The ruling could impact claims made by around 1,000 Irish pubs and restaurants
The High Court in Ireland ruled on Friday that insurer FBD will have to pay out on business interruption (BI) claims for four pub owners whose businesses have been disrupted by the Covid-19 pandemic, reported The Journal.ie.
The judgment, which is precited to impact claims from around 1,000 Irish pubs and restaurants, agreed with the publican policyholders - Mr Justice Denis McDonald found that the policy in question sold by FBD covered the pubs’ losses caused from having to close due to the global health emergency.
Judge McDonald said cover is not lost if the closure is prompted by nationwide outbreaks of a disease, provided that there is an outbreak within a 25-mile radius of the premises and that the outbreak is one of the causes of the closure, reported The Journal.ie.
Calculating the quantum of the losses will be decided at a later date, continued the judge.
The case was brought by Aberken, trading as Sinnotts Bar; Hyper Trust, trading as The Leopardstown Inn; Inn on Hibernian Way, trading as Lemon and Duke; and Leinster Overview Concepts, the owner of Sean’s Bar, which is based in Athlone, Co Westmeath.
The publicans took action after FBD refused to pay out after the first lockdown in March 2020.
The judgment was initially due to be delivered in January, however this was deferred to allow the participating parties to make submissions based on the UK’s Supreme Court appeals ruling, which also dealt with unpaid Covid-related BI claims. This was published on 15 January.
‘It should never have come to this’
In the case, the pub owners claimed that their FBD policies contain a clause that states the pubs will be indemnified if their premises were closed by order of the local or government authority if there are “outbreaks of contagious or infectious diseases on the premises or within 25 miles of same”.
FBD disputed this, arguing that the closures did not occur as a result of an outbreak of disease at the premises or areas where the pubs are located.
It said it has never provided cover for pandemics and no-one in Ireland has ever asked for it.
Speaking on the result, Noel Anderson, managing director of Lemon and Duke, told The Journal.ie: “It should never have come to this. I specifically had taken out a business interruption policy to protect us against Covid-19 and its potential impact on our business. As the court heard during the trial, this was acknowledged in writing by FBD.”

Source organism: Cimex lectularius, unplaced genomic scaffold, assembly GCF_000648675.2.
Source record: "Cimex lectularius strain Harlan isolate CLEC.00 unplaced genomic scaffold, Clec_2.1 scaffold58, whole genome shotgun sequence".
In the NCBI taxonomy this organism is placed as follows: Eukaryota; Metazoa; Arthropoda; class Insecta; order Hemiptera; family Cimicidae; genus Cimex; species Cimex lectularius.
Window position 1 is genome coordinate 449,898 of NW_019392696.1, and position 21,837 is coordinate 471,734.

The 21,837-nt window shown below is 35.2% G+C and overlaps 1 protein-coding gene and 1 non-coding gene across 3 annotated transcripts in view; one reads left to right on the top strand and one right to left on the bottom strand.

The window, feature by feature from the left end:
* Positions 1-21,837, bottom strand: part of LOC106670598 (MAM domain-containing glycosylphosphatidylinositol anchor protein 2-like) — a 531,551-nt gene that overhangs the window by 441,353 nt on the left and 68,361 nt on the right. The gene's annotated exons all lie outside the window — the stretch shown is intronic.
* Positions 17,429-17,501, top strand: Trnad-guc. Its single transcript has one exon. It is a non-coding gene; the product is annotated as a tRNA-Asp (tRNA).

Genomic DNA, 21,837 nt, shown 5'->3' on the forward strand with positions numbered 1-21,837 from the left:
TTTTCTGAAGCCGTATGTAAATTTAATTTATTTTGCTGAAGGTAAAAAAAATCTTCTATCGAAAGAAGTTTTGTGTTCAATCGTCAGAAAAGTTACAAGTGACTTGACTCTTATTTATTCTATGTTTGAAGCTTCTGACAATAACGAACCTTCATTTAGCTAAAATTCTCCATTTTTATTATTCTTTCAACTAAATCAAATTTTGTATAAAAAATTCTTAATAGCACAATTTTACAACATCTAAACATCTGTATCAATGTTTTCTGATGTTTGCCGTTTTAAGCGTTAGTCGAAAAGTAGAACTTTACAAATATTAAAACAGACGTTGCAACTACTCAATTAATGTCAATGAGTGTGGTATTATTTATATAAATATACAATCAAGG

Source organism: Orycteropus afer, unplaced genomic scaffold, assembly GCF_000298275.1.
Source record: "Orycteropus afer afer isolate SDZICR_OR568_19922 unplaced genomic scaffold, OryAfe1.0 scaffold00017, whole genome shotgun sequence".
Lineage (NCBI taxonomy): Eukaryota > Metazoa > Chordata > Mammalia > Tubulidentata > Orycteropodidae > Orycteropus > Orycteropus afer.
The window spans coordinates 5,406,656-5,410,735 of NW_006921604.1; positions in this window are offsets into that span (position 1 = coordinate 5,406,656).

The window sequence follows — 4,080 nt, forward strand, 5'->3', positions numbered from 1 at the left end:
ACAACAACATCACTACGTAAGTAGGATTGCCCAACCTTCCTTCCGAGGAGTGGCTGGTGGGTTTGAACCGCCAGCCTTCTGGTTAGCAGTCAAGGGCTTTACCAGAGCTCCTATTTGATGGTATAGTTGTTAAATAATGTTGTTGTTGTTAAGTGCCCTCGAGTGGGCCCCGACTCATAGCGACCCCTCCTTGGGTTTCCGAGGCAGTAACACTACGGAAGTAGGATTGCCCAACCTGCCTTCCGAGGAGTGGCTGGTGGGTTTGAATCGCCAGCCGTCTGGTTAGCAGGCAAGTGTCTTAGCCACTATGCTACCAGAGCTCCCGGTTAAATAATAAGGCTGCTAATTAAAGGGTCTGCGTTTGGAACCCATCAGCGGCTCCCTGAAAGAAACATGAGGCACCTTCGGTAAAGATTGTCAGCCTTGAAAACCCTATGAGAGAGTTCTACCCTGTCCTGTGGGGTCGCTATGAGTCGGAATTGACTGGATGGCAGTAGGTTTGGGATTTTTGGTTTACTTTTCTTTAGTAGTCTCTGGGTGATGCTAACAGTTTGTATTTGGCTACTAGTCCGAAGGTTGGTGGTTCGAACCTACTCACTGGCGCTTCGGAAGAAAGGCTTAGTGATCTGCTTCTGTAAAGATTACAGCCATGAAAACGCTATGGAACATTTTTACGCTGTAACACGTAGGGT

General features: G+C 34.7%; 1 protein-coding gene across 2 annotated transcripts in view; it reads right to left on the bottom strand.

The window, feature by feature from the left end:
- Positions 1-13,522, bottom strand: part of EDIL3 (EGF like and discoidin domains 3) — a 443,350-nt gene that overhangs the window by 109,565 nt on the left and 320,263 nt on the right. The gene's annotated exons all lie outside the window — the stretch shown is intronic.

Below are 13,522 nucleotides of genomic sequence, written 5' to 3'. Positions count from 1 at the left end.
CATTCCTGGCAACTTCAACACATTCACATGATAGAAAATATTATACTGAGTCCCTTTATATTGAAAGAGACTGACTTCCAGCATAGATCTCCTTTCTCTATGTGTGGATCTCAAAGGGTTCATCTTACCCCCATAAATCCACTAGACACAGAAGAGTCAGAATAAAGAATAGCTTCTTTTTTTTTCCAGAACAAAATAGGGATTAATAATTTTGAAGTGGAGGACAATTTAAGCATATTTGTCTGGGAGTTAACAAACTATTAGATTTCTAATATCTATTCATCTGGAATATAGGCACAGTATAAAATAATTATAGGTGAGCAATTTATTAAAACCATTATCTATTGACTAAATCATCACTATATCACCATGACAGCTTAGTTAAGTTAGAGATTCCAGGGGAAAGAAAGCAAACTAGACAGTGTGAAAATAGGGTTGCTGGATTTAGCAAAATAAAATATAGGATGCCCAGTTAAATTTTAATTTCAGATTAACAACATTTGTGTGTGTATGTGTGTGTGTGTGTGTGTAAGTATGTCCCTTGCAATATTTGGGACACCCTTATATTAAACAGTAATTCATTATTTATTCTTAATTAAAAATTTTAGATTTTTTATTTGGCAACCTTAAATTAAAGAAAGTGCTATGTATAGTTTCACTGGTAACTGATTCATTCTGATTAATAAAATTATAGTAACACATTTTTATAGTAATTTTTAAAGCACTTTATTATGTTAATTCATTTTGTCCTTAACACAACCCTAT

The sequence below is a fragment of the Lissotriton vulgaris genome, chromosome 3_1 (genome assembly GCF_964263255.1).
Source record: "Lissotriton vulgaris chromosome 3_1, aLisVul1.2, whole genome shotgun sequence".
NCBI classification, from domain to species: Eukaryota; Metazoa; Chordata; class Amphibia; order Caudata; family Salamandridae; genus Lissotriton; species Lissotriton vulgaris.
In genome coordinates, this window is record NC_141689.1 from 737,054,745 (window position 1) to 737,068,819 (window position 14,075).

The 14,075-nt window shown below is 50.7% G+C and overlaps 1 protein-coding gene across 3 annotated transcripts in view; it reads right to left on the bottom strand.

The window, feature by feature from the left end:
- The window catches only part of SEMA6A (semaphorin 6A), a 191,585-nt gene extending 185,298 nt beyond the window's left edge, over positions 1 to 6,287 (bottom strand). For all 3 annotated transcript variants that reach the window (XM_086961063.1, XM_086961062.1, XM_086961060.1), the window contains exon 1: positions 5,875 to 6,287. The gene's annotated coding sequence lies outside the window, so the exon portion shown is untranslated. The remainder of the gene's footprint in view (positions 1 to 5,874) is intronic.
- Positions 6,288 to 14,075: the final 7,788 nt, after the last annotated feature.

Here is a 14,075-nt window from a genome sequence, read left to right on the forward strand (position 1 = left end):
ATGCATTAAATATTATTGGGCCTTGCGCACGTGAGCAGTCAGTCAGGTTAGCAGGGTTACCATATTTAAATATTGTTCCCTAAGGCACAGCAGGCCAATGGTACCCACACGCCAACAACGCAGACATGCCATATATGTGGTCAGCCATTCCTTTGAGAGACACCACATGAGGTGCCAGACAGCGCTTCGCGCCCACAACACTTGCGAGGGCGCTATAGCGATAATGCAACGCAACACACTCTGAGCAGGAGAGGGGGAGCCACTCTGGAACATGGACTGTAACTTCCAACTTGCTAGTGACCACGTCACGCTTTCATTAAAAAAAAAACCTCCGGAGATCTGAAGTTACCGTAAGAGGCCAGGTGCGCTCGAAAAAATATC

Furthermore, the decision has been “warmly welcomed” by the Vintners Federation of Ireland (VFI), the 1,100 publicans who are FBD customers and the wider pub sector, added the online newspaper.
Labour’s finance spokesperson Ged Nash described the ruling as a “watershed moment” and “a shot in the arm for beleaguered main street businesses across the country”.
“These pub businesses should never been placed in this position, having to seek redress in the courts to obtain compensation on a valid claim for Covid-19-related disruption to their businesses,” he said.
“It is nothing short of insulting after years of sky high, perpetually escalating high premiums and suspect practices from the insurance sector. The details of this David v Goliath case shows yet again the contempt with which some in the industry hold their loyal, bob creating customers.
“The gloves must be taken off and all options, including a levy on insurance profits must now be considered to bring an out-of-control sector to heel.”
Donall O’Keeffe, chief executive of the Licensed Vintners Association, added: “These publicans deserve enormous credit as their action will prove critical to pubs with similar policies right around Ireland.
“It was grossly unfair that these family businesses had to go to the High Court against the might of a publicly quoted insurer to have their claims validated.
“Given the disastrous impact of the pandemic on the pub trade, [the] judgment will provide hope to many publicans all across the country.”